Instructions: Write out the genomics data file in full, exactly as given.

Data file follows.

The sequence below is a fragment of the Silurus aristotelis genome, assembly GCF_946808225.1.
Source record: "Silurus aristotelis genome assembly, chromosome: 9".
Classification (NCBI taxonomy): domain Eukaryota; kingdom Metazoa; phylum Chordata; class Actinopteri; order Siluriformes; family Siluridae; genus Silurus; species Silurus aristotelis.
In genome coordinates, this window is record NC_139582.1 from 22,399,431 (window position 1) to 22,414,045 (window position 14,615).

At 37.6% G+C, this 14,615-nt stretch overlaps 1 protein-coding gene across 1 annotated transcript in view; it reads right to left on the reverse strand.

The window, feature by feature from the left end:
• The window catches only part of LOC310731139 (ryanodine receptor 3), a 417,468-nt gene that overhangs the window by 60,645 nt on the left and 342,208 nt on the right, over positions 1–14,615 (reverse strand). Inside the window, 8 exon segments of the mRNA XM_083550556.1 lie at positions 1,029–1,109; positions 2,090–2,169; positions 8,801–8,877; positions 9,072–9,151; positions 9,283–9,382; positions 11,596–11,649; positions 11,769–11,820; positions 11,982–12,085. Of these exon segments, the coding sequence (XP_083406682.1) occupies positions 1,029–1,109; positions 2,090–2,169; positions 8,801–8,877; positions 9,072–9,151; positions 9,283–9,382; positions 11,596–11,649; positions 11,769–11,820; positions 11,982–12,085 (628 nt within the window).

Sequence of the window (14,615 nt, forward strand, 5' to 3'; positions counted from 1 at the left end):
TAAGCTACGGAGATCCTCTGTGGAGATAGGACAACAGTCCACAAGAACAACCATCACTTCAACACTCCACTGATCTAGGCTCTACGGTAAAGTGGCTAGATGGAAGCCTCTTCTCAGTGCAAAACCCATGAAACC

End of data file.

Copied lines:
The sequence below is a fragment of the Silurus aristotelis genome, assembly GCF_946808225.1.
Source record: "Silurus aristotelis genome assembly, chromosome: 9".
Classification (NCBI taxonomy): domain Eukaryota; kingdom Metazoa; phylum Chordata; class Actinopteri; order Siluriformes; family Siluridae; genus Silurus; species Silurus aristotelis.
In genome coordinates, this window is record NC_139582.1 from 22,399,431 (window position 1) to 22,414,045 (window position 14,615).

At 37.6% G+C, this 14,615-nt stretch overlaps 1 protein-coding gene across 1 annotated transcript in view; it reads right to left on the reverse strand.

The window, feature by feature from the left end:
• The window catches only part of LOC310731139 (ryanodine receptor 3), a 417,468-nt gene that overhangs the window by 60,645 nt on the left and 342,208 nt on the right, over positions 1–14,615 (reverse strand). Inside the window, 8 exon segments of the mRNA XM_083550556.1 lie at positions 1,029–1,109; positions 2,090–2,169; positions 8,801–8,877; positions 9,072–9,151; positions 9,283–9,382; positions 11,596–11,649; positions 11,769–11,820; positions 11,982–12,085. Of these exon segments, the coding sequence (XP_083406682.1) occupies positions 1,029–1,109; positions 2,090–2,169; positions 8,801–8,877; positions 9,072–9,151; positions 9,283–9,382; positions 11,596–11,649; positions 11,769–11,820; positions 11,982–12,085 (628 nt within the window).

Sequence of the window (14,615 nt, forward strand, 5' to 3'; positions counted from 1 at the left end):
TAAGCTACGGAGATCCTCTGTGGAGATAGGACAACAGTCCACAAGAACAACCATCACTTCAACACTCCACTGATCTAGGCTCTACGGTAAAGTGGCTAGATGGAAGCCTCTTCTCAGTGCAAAACCCATGAAACC